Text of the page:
A reader passed this quote on to me this morning:
“The Buddhists say if you meet somebody and your heart pounds, your hands shake, your knees go weak, that’s not the one. When you meet your ‘soul mate’ you’ll feel calm. No anxiety, no agitation.”
Obviously this is not described as a quote from the Buddha, who was not noted for being a fount of dating advice.
In fact Buddhists generally are not noted for talking about “soul mates.” The word “soul” doesn’t sit very easily within a tradition that teaches that we have no permanent essence, or atman (Pali, atta). The website Tiny Buddha does have an article on soul mates for Buddhists. Spoiler: your soul mate is you. Ram Dass points out that in the Buddhist view, samsara (the endless round of rebirth) is so inconceivably vast that we have each been in every conceivable relationship with each other. We are all each other’s soul mates.
The Buddha didn’t entirely steer clear of relationship advice, although he talked more about married couples than about those looking for a mate. He said, for example,
“If both husband & wife want to see one another not only in the present life but also in the life to come, they should be in tune [with each other] in conviction, in tune in virtue, in tune in generosity, and in tune in discernment. Then they will see one another not only in the present life but also in the life to come.”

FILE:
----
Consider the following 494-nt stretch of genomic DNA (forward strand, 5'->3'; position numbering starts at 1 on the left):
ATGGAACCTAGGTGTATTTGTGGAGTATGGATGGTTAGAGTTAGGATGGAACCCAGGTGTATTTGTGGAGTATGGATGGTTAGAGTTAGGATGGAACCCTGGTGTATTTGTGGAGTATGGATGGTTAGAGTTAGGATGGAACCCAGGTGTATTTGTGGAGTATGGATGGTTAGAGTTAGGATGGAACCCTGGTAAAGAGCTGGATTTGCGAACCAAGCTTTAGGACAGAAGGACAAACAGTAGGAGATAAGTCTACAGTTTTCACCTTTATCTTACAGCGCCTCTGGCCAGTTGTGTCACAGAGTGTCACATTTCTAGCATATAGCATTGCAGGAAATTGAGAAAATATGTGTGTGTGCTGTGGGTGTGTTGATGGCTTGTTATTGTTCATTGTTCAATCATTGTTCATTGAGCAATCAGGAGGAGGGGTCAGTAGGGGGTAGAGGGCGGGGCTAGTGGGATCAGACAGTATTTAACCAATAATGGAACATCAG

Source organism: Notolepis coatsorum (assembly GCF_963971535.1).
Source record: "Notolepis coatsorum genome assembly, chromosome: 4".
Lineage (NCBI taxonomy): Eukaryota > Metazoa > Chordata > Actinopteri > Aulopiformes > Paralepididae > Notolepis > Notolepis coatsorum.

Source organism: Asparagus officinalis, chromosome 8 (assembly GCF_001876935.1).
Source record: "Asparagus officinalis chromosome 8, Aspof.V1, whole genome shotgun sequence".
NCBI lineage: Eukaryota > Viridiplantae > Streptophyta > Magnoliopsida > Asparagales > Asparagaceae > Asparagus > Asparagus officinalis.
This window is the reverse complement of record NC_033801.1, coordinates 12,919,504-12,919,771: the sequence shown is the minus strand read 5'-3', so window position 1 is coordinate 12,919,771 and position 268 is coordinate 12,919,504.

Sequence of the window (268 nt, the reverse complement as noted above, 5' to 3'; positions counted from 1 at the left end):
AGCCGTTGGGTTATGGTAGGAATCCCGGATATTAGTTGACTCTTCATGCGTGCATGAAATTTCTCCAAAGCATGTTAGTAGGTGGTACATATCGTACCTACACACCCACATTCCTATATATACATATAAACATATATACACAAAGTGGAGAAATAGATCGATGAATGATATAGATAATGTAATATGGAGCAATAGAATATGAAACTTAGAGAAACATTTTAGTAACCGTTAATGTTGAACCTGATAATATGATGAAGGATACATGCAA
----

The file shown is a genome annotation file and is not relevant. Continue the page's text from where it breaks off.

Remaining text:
In some rare dating advice he pointed out that one who gambles “is not sought after for matrimony,” although this was in the context of arguing against gambling rather than saying what one should do to get hitched.
The source of our quote is a novel by Monica Drake, published in 2007, called “Clown Girl” (page 57). She also says that “every good Buddhist” knows that the Buddha was yellow, which (I admit) I did not actually know. (Another spoiler: it’s not true: he was Indian and would have had brown skin.)
I’m going to go out on a limb and say that “the Buddhists” (taken as a whole) don’t actually say that when you meet your soul mate you’ll feel calm. I don’t take offense at Drake for introducing this rather odd concept; after all “Clown Girl” is a novel, not a treatise on the Buddhadharma!